RWE AG (RWE), Germany’s second-biggest utility, plans to counter a “challenging” year by cutting investments by as much as 50 percent to offset losses from the phasing out of nuclear power in the country, Chief Executive Officer Peter Terium said.
“We want to increase efficiency and therefore we’ll continue to cut costs and boost revenue,” Terium told reporters yesterday at a company event in Davos, Switzerland. The Essen- based company may lower annual spending to 3 billion euros ($4 billion) to 4 billion euros from 5 billion euros to 6 billion euros, he said.
Germany’s two biggest power generators, EON SE and RWE, are trying to cope with Chancellor Angela Merkel’s energy reforms aimed at cutting carbon emissions while ending the use of nuclear power. The decision, made after Japan’s Fukushima disaster in 2011, may drive up energy costs for consumers and hurt the competitiveness of Germany’s industrial companies, especially as rivals in the U.S. such as Dow Chemical Co. benefit from the domestic shale-gas boom, Terium said.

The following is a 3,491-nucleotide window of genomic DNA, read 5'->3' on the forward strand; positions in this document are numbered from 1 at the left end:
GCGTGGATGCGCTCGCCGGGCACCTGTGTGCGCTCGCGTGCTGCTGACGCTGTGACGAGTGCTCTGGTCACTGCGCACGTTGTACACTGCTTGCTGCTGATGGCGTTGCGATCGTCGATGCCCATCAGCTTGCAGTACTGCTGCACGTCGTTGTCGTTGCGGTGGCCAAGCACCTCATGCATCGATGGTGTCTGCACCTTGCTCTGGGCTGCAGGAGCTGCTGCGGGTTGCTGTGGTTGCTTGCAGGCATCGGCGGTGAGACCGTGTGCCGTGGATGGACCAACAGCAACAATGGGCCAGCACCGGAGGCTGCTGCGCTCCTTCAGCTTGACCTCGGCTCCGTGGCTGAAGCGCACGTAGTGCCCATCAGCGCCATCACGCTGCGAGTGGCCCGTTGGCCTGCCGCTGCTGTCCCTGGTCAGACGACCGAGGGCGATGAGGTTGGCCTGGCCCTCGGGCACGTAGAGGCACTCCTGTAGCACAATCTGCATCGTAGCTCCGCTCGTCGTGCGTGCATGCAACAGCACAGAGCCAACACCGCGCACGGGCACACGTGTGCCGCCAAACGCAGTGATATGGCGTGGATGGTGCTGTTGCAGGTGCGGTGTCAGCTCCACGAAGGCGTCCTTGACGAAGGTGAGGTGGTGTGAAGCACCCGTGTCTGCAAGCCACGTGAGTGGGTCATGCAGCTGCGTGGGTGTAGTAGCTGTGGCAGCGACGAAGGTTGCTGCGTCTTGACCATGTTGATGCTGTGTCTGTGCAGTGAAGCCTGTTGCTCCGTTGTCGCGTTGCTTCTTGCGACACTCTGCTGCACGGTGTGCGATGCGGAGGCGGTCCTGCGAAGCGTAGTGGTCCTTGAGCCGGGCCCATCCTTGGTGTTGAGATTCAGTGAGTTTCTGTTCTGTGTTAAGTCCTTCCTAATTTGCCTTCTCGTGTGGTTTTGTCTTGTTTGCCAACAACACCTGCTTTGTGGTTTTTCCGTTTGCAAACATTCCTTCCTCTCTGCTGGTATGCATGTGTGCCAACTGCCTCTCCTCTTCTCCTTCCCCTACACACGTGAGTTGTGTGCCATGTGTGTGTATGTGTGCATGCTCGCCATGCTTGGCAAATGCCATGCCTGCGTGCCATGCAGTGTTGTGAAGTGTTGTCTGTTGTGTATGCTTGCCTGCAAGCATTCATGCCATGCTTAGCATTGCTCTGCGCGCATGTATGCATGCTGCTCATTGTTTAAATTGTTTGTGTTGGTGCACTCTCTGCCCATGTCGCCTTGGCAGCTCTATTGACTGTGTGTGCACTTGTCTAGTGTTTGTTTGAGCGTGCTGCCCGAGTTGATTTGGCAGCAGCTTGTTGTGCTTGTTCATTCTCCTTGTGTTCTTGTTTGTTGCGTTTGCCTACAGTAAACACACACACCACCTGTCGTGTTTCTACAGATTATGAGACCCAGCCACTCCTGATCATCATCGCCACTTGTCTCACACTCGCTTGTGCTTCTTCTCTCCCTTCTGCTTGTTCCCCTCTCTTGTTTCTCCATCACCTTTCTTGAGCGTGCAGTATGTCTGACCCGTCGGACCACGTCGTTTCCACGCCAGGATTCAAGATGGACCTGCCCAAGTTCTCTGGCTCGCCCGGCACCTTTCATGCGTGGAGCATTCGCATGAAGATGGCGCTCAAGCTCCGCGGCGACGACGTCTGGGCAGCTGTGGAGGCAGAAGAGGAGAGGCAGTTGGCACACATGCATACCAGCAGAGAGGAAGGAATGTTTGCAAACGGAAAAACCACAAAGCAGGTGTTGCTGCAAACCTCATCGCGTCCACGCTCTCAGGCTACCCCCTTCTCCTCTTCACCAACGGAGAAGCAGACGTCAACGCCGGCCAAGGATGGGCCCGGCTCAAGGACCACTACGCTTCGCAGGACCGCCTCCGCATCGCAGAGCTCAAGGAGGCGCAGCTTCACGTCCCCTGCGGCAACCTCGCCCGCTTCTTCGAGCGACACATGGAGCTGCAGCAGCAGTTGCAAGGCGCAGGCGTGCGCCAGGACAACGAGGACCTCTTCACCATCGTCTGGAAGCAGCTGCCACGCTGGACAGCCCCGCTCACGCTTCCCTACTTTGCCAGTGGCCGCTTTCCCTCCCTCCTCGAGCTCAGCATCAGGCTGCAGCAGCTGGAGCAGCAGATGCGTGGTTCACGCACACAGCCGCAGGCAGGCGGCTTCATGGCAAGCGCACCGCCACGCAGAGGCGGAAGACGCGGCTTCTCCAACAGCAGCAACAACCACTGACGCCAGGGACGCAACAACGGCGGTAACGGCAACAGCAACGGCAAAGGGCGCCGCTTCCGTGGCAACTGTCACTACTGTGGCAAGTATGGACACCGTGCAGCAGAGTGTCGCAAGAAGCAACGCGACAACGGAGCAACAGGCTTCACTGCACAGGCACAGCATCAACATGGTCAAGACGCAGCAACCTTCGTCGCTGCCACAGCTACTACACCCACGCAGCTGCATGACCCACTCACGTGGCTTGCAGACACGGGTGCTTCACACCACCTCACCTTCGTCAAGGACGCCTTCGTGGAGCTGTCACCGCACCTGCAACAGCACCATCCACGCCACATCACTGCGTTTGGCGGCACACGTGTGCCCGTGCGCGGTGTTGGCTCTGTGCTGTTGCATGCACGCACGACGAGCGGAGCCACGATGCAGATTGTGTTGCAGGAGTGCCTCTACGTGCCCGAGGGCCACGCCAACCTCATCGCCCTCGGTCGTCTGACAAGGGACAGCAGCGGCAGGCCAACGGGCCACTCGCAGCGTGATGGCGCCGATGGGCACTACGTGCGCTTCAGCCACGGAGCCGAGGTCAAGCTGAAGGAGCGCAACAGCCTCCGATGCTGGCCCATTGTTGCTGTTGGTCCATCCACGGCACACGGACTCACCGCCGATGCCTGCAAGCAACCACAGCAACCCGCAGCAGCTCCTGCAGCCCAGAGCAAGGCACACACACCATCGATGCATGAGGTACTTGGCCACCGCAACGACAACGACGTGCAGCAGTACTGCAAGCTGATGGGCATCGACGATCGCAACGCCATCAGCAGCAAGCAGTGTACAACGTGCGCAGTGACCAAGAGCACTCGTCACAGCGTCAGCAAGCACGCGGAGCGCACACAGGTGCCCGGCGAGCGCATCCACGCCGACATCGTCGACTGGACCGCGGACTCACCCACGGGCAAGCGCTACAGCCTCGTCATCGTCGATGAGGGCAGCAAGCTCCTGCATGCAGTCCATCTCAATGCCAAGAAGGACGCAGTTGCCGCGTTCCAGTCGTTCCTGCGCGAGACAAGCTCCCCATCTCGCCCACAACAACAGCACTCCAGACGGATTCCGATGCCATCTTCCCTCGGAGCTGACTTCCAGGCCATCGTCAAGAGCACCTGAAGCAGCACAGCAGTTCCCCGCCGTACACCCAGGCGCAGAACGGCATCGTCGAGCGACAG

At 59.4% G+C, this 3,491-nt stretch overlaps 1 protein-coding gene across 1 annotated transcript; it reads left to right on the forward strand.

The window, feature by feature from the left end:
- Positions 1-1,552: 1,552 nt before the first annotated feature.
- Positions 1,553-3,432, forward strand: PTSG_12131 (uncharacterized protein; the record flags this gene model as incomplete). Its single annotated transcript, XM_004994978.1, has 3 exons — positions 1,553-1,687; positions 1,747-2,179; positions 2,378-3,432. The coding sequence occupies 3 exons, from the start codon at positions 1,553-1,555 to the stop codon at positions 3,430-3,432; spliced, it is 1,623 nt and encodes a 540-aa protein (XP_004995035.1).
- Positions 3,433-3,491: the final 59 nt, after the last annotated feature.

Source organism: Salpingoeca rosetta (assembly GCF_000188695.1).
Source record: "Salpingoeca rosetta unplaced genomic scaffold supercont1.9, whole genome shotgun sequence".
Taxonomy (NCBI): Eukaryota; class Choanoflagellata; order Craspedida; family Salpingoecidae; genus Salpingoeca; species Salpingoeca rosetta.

The German utility will use “various levers” to boost efficiency, the CEO said. He declined to comment on potential job cuts, saying only that the closure of some power plants means positions will be lost, though they may find work in different businesses.
Terium called on German utilities to look beyond their borders to Europe to face critical energy issues, though he said there are no current plans to merge with another European company.
“Two blind people doesn’t create a visionary,” Terium said, when asked whether he’d consider a merger with companies such as Iberdrola SA. While RWE can’t entirely rule out such a combination in the future, it’s currently focusing on mastering the challenges on its own, he said.
RWE, which is trying to sell assets to raise as much as 7 billion euros in proceeds by the end of 2013, has struggled to reach that goal. The German utility refuses to sell assets for less than their value, Terium said.
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